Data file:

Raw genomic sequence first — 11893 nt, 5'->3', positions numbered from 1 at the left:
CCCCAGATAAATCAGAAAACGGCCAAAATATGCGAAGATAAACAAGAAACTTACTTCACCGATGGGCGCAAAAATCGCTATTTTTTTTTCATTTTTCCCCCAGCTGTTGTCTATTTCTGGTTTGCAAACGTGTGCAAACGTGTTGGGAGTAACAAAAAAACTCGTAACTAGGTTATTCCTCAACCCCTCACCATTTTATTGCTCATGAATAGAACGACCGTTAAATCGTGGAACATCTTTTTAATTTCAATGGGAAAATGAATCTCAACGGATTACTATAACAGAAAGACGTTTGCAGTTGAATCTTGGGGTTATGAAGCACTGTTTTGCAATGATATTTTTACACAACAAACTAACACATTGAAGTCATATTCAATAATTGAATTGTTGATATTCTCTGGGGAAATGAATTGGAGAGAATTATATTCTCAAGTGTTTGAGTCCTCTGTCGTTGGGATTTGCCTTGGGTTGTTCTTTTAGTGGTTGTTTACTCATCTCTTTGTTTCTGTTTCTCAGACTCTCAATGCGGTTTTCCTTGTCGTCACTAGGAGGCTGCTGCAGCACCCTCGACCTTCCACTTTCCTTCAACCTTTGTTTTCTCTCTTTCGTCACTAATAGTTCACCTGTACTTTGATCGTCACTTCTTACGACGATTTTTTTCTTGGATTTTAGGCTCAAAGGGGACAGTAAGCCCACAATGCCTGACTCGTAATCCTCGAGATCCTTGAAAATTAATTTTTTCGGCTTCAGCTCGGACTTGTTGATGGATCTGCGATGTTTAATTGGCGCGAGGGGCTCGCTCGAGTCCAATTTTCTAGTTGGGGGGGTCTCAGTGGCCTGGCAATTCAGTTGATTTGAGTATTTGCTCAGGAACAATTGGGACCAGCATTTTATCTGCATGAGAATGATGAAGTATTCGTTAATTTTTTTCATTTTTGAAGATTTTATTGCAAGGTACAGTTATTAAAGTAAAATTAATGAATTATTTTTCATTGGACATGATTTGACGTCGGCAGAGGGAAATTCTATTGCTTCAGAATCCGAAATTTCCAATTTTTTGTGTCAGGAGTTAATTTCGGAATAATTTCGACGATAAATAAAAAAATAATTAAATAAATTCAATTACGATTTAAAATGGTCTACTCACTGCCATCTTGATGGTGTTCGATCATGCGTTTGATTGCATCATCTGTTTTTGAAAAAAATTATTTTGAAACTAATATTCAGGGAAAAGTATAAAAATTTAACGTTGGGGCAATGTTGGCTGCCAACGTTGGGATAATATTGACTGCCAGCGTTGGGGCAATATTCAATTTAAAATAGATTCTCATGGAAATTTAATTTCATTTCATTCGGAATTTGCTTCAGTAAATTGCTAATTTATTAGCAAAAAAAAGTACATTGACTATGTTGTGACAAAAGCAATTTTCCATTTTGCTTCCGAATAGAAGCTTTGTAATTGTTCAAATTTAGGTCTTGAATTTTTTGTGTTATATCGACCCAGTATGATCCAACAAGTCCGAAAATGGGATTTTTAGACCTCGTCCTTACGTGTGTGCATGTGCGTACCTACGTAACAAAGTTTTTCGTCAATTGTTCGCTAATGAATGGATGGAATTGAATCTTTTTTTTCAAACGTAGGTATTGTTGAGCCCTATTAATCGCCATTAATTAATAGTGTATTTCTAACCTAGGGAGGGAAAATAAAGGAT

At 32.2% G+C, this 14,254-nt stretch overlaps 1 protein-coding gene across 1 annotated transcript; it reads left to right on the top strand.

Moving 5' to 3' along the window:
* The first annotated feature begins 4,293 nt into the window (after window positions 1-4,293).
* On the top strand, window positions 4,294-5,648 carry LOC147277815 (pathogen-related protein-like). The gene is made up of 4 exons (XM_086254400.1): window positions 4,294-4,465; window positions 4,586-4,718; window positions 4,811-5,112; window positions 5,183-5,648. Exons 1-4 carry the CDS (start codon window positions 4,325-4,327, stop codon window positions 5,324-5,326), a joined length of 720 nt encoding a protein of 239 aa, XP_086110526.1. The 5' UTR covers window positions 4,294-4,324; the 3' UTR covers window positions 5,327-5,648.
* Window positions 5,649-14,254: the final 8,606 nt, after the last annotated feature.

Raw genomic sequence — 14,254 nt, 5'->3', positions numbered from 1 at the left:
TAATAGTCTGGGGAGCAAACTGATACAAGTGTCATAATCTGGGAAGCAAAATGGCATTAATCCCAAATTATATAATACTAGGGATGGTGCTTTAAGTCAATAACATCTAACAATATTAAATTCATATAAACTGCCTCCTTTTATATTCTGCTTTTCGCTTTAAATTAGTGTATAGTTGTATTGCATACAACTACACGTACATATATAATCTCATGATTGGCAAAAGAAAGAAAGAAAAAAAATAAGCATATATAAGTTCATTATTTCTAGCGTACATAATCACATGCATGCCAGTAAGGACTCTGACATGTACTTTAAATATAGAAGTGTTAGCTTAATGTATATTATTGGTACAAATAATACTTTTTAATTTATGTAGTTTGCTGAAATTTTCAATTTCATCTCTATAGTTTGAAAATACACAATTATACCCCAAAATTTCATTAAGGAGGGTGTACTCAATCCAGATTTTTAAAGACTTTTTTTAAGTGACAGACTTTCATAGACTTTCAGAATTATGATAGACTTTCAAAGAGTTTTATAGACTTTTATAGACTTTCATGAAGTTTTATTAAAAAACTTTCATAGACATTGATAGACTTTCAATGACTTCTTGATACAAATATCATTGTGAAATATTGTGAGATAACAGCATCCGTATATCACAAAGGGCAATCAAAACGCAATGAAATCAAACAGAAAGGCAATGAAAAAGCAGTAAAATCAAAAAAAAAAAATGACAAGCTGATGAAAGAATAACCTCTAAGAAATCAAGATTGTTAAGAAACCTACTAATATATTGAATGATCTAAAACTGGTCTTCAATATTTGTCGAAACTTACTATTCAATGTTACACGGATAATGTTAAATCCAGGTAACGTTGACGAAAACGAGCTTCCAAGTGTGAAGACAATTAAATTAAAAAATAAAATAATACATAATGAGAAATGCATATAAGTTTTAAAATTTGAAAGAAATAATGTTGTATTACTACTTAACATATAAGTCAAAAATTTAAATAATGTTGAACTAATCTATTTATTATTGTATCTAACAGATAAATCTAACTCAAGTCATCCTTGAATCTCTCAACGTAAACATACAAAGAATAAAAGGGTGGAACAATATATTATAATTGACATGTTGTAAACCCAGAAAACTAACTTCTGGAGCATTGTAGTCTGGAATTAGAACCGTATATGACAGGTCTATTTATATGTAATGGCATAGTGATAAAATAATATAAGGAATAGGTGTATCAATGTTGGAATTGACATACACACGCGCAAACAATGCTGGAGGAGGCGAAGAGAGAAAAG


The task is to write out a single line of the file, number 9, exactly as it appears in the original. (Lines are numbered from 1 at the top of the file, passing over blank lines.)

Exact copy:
TAATAGTCTGGGGAGCAAACTGATACAAGTGTCATAATCTGGGAAGCAAAATGGCATTAATCCCAAATTATATAATACTAGGGATGGTGCTTTAAGTCAATAACATCTAACAATATTAAATTCATATAAACTGCCTCCTTTTATATTCTGCTTTTCGCTTTAAATTAGTGTATAGTTGTATTGCATACAACTACACGTACATATATAATCTCATGATTGGCAAAAGAAAGAAAGAAAAAAAATAAGCATATATAAGTTCATTATTTCTAGCGTACATAATCACATGCATGCCAGTAAGGACTCTGACATGTACTTTAAATATAGAAGTGTTAGCTTAATGTATATTATTGGTACAAATAATACTTTTTAATTTATGTAGTTTGCTGAAATTTTCAATTTCATCTCTATAGTTTGAAAATACACAATTATACCCCAAAATTTCATTAAGGAGGGTGTACTCAATCCAGATTTTTAAAGACTTTTTTTAAGTGACAGACTTTCATAGACTTTCAGAATTATGATAGACTTTCAAAGAGTTTTATAGACTTTTATAGACTTTCATGAAGTTTTATTAAAAAACTTTCATAGACATTGATAGACTTTCAATGACTTCTTGATACAAATATCATTGTGAAATATTGTGAGATAACAGCATCCGTATATCACAAAGGGCAATCAAAACGCAATGAAATCAAACAGAAAGGCAATGAAAAAGCAGTAAAATCAAAAAAAAAAAATGACAAGCTGATGAAAGAATAACCTCTAAGAAATCAAGATTGTTAAGAAACCTACTAATATATTGAATGATCTAAAACTGGTCTTCAATATTTGTCGAAACTTACTATTCAATGTTACACGGATAATGTTAAATCCAGGTAACGTTGACGAAAACGAGCTTCCAAGTGTGAAGACAATTAAATTAAAAAATAAAATAATACATAATGAGAAATGCATATAAGTTTTAAAATTTGAAAGAAATAATGTTGTATTACTACTTAACATATAAGTCAAAAATTTAAATAATGTTGAACTAATCTATTTATTATTGTATCTAACAGATAAATCTAACTCAAGTCATCCTTGAATCTCTCAACGTAAACATACAAAGAATAAAAGGGTGGAACAATATATTATAATTGACATGTTGTAAACCCAGAAAACTAACTTCTGGAGCATTGTAGTCTGGAATTAGAACCGTATATGACAGGTCTATTTATATGTAATGGCATAGTGATAAAATAATATAAGGAATAGGTGTATCAATGTTGGAATTGACATACACACGCGCAAACAATGCTGGAGGAGGCGAAGAGAGAAAAG